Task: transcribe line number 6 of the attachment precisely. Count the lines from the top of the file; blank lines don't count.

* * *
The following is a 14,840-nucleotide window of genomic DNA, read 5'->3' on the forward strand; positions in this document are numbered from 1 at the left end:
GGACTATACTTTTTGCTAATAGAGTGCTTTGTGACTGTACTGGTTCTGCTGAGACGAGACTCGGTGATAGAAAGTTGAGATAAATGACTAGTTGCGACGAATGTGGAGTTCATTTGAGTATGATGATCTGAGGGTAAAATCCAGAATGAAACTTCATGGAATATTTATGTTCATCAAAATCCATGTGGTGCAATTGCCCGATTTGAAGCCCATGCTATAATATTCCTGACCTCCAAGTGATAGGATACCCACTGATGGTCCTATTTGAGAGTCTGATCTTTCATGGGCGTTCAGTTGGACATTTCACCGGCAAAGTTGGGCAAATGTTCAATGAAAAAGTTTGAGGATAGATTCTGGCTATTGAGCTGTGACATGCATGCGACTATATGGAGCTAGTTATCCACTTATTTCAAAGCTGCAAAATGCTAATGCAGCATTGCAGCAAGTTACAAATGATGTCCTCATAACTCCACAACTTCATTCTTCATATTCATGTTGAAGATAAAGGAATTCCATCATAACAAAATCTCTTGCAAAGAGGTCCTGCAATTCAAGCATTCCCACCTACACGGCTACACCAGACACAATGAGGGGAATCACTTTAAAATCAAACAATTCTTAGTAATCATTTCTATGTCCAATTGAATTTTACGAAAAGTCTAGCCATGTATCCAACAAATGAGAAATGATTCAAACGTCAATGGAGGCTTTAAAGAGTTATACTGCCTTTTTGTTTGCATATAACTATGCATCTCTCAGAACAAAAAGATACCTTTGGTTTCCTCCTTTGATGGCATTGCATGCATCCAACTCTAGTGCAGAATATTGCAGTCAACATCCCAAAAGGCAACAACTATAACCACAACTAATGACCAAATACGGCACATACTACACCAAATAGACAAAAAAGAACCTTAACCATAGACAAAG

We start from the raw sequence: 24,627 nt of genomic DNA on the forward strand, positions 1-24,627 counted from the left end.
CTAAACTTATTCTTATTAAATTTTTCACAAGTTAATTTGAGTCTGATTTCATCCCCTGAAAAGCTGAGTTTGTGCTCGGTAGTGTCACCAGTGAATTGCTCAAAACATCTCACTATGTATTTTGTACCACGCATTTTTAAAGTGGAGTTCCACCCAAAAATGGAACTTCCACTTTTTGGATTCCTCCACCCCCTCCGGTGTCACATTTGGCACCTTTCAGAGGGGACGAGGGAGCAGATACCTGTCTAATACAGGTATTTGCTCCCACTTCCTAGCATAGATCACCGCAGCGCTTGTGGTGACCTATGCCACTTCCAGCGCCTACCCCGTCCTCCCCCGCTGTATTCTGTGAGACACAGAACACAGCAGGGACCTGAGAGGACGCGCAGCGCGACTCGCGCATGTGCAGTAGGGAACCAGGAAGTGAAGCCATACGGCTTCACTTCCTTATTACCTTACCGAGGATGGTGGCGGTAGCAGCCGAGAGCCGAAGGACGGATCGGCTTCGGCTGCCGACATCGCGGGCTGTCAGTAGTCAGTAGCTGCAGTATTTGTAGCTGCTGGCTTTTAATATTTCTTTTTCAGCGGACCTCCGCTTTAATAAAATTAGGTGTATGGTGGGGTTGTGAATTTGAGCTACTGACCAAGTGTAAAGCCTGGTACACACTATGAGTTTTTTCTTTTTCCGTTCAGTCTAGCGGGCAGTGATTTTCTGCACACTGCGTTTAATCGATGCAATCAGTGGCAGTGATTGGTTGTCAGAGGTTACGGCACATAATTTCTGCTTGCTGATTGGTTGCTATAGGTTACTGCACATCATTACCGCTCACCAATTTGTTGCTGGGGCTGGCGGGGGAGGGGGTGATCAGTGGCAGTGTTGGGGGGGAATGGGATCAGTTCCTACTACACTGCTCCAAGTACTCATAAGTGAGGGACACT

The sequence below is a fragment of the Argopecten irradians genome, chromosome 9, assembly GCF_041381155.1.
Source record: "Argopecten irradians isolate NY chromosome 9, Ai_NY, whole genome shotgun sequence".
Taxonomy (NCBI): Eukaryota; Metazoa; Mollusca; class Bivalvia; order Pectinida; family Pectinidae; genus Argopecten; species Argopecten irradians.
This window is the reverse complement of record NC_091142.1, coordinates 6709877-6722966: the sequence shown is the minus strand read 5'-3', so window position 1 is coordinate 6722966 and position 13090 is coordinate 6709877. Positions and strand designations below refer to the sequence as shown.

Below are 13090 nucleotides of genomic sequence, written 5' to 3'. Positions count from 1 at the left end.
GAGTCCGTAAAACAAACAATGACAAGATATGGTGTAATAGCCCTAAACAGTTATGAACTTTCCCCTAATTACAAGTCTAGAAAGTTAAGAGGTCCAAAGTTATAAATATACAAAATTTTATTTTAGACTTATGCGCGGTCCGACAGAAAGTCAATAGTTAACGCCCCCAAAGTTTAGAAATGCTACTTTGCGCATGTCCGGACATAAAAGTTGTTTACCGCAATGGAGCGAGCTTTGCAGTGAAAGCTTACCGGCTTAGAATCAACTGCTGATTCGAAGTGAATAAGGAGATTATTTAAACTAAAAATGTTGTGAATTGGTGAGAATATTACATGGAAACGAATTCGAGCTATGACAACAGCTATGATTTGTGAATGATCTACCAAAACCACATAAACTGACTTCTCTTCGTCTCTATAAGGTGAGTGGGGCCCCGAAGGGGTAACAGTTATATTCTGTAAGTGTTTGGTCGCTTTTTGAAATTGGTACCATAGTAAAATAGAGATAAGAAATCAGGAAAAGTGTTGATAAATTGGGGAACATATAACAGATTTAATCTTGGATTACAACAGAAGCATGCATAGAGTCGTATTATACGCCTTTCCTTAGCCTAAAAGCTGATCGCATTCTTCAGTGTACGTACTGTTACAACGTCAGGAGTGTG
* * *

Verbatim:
Source record: "Argopecten irradians isolate NY chromosome 9, Ai_NY, whole genome shotgun sequence".